The piece employs a range of other symbols in specific cases:

A single stroke that encompasses two instruments, like an arpeggiation, in the direction of the arrow.

A bouncing stroke that will sound the instrument a number of time with decreasing intensity before coming to rest (after which the beater may be more permanently removed from the surface of the instrument). This is the equivalent to a jeté bowing on a string instrument. The technique is also similar to a single ‘stroke’ of a closed roll, however this should be ‘faked’ to a certain extent to compensate both for the absence of the sticks’ natural buoyancy, and ensure a slightly longer duration (preferably three or more attacks).

Perform the designated attack at the very tip of the thimble; that is, on the flat surface.

Perform the designated attack at the corner of the thimble. 12


OTHER NOTES FOR PERFORMANCE

dynamic level). Any such changes should remain in keeping with the piece’s overall extremely quiet character.

Below are some general comments on various other aspects of the performance of the piece. These are not necessarily intended to be hardand-fast performance instructions. They are more an additional path into the piece.

Superfluity and impossibility Upon occasion, the score contains a volume of vertical material that is simply unplayable by one player with two hands. Compositionally speaking, these arise for a variety of reasons, from the privileging of a particular type of linear progression over vertical feasibility, to the intentional making-awkward of the physicality of performance in order to bring muscular physicality to the forefront, through to the notation of an ‘ideal’ state, rather than its specific realisation.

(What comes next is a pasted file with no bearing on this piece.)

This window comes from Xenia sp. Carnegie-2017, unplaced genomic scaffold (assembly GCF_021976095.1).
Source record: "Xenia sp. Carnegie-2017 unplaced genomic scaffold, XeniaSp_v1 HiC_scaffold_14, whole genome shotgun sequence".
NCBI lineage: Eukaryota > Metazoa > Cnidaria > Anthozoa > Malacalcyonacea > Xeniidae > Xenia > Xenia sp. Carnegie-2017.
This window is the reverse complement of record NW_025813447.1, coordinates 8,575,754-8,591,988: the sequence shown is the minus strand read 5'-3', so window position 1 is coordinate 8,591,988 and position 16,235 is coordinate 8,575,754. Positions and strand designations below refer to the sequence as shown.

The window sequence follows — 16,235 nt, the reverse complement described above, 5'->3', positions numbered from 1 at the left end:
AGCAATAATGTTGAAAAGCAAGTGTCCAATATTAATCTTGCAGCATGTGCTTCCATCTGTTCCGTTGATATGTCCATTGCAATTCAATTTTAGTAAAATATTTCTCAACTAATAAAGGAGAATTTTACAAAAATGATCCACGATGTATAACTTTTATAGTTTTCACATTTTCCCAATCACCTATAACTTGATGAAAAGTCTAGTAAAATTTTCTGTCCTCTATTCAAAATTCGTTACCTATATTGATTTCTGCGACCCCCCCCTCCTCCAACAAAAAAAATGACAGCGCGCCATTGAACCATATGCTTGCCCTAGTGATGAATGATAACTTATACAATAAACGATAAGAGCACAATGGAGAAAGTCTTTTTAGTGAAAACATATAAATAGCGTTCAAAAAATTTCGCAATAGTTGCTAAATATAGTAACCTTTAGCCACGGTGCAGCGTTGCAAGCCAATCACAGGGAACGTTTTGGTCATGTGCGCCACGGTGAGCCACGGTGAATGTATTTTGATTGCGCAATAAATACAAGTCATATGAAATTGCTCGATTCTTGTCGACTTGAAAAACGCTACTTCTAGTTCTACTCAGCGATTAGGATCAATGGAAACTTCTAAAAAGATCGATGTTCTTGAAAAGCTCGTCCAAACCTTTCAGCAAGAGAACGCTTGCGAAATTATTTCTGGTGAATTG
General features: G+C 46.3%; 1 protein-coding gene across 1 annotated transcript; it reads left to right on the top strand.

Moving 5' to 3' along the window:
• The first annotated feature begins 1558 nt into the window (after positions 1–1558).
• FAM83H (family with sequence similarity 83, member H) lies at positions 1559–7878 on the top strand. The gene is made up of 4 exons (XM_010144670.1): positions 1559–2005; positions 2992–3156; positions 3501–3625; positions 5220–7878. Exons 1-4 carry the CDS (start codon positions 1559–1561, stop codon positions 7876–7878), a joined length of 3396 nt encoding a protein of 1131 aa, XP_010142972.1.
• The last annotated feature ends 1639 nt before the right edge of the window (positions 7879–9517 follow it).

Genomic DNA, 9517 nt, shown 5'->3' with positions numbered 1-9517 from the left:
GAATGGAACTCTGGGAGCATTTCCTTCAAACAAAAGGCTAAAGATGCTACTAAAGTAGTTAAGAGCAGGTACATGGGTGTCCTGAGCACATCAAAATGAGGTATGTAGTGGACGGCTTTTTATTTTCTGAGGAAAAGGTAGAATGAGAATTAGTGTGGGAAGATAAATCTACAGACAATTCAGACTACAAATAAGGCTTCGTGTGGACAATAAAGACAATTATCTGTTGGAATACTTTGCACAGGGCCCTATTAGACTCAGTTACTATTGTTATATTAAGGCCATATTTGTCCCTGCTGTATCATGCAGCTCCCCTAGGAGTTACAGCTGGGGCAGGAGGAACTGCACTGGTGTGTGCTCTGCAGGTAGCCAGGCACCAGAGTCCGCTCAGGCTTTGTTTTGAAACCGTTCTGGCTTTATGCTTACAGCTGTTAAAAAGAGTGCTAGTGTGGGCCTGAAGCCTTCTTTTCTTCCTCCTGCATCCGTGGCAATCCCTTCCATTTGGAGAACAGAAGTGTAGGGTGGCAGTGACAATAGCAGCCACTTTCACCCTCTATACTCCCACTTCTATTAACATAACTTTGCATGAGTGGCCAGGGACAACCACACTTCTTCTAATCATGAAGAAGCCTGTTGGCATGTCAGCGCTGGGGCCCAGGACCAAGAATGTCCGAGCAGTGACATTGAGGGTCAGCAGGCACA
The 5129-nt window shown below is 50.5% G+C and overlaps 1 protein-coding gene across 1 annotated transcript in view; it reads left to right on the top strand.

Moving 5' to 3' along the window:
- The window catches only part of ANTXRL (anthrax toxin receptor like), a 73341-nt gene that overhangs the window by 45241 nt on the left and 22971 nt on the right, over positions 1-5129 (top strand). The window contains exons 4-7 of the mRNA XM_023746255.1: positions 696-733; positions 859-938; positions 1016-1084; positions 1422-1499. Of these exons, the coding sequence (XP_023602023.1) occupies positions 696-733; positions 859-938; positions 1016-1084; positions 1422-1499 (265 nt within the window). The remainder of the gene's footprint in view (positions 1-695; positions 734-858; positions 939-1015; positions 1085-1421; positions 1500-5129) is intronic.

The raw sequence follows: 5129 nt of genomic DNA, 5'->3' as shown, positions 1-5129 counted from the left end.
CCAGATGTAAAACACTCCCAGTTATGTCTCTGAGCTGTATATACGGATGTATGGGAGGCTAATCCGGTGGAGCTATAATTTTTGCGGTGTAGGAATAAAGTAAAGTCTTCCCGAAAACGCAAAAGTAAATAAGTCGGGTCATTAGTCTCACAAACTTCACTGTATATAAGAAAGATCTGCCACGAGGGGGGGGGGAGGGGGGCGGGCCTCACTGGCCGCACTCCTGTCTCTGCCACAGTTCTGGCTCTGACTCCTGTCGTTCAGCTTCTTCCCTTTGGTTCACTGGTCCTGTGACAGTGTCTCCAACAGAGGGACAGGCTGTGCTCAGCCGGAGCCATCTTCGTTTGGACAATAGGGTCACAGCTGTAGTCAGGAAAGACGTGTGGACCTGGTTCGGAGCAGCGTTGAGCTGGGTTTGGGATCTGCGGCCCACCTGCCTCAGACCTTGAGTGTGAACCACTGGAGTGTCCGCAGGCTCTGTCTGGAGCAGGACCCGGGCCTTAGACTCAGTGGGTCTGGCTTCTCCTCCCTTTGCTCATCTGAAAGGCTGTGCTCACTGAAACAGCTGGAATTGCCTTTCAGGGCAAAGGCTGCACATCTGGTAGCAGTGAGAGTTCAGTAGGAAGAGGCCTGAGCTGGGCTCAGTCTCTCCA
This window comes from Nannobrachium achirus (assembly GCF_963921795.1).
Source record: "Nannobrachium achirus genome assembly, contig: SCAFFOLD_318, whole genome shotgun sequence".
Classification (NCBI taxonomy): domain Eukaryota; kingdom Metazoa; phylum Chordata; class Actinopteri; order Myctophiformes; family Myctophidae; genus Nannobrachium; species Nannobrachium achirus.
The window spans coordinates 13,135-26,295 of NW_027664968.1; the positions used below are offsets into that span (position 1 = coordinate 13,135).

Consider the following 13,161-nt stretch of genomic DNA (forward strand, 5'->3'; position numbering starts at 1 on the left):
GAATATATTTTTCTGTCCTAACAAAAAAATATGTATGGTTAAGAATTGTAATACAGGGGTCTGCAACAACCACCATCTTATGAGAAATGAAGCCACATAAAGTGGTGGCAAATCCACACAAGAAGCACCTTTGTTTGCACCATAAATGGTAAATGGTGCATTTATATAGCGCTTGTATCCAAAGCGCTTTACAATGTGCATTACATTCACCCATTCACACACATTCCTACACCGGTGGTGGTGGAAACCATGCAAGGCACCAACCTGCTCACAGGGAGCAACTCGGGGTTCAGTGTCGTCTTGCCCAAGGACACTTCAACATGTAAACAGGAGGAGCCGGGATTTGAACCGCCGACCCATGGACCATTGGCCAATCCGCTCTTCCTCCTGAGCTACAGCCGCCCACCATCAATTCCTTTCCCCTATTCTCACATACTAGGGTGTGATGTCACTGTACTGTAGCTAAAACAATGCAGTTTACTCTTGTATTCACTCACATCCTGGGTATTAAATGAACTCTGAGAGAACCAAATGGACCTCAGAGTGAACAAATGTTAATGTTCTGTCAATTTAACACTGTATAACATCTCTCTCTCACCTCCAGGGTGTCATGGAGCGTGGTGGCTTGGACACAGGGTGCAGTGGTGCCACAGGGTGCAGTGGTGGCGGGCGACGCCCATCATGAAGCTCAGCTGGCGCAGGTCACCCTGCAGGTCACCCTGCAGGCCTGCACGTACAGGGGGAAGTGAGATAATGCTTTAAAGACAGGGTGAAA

Dynamics The piece has no explicitly-notated dynamics. In general, the piece should be performed “as quietly as possible”, but within that over-arching direction there is significant room for flexibility based on interpretive and logistical considerations.

Throughout the piece, but particularly in such instances, the performer is invited (indeed, required) to musically alter the piece in a way that makes it playable. The result is a situation of ‘forced interpretation’.

For instance: • the relationship between dynamic and physical force exerted upon a surface is not one of direct correlation. Players should strive to achieve relative uniformity of dynamic across their setup (even if this is ultimately an unattainable and somewhat ridiculous ambition). This means that (for instance) a pitched metal struck with a bare finger will be, of necessity, articulated with far greater force than (for instance) a skin struck with a metal thimble, purely in order to approach a dynamic equivalence between them.

Typically, a solution will involve an interpretive assessment of the relative importance of the various elements present. Some may be presented early or late, as ‘ornaments’ to the material that is regarded to be important in its location. The material may be ‘arpeggiated’, where appropriate. A different beater may be substituted or even, in extreme cases, a different instrument. The conditions with which the performer is to proceed are:

• dynamics should be internally adjusted to reflect the player’s understanding of the structural elements of the piece. An example (and one that I would interpretively gravitate towards) is to give increased dynamic weight to materials that are further apart, to emphasise the more structural nature of their presence.

1. every notated element must be performed; and 2. the intent (in the player’s eyes) of the score must be maximally reflected.